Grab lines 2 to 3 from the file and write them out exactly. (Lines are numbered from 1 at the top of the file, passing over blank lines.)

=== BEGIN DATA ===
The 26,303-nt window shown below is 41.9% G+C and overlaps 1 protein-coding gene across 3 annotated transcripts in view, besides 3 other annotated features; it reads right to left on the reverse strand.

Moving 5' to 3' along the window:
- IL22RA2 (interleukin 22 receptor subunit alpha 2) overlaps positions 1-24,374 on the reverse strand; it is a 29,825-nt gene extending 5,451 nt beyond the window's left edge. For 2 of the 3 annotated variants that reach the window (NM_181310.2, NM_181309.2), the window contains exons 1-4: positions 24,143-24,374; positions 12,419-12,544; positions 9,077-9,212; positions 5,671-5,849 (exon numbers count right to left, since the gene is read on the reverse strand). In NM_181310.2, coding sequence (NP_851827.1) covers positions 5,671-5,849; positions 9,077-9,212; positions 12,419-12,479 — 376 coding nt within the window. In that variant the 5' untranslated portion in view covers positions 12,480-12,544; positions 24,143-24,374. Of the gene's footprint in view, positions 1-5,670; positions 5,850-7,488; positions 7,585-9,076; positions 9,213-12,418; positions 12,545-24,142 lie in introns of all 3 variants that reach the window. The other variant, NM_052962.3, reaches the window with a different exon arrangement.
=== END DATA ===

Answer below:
Moving 5' to 3' along the window:
- IL22RA2 (interleukin 22 receptor subunit alpha 2) overlaps positions 1-24,374 on the reverse strand; it is a 29,825-nt gene extending 5,451 nt beyond the window's left edge. For 2 of the 3 annotated variants that reach the window (NM_181310.2, NM_181309.2), the window contains exons 1-4: positions 24,143-24,374; positions 12,419-12,544; positions 9,077-9,212; positions 5,671-5,849 (exon numbers count right to left, since the gene is read on the reverse strand). In NM_181310.2, coding sequence (NP_851827.1) covers positions 5,671-5,849; positions 9,077-9,212; positions 12,419-12,479 — 376 coding nt within the window. In that variant the 5' untranslated portion in view covers positions 12,480-12,544; positions 24,143-24,374. Of the gene's footprint in view, positions 1-5,670; positions 5,850-7,488; positions 7,585-9,076; positions 9,213-12,418; positions 12,545-24,142 lie in introns of all 3 variants that reach the window. The other variant, NM_052962.3, reaches the window with a different exon arrangement.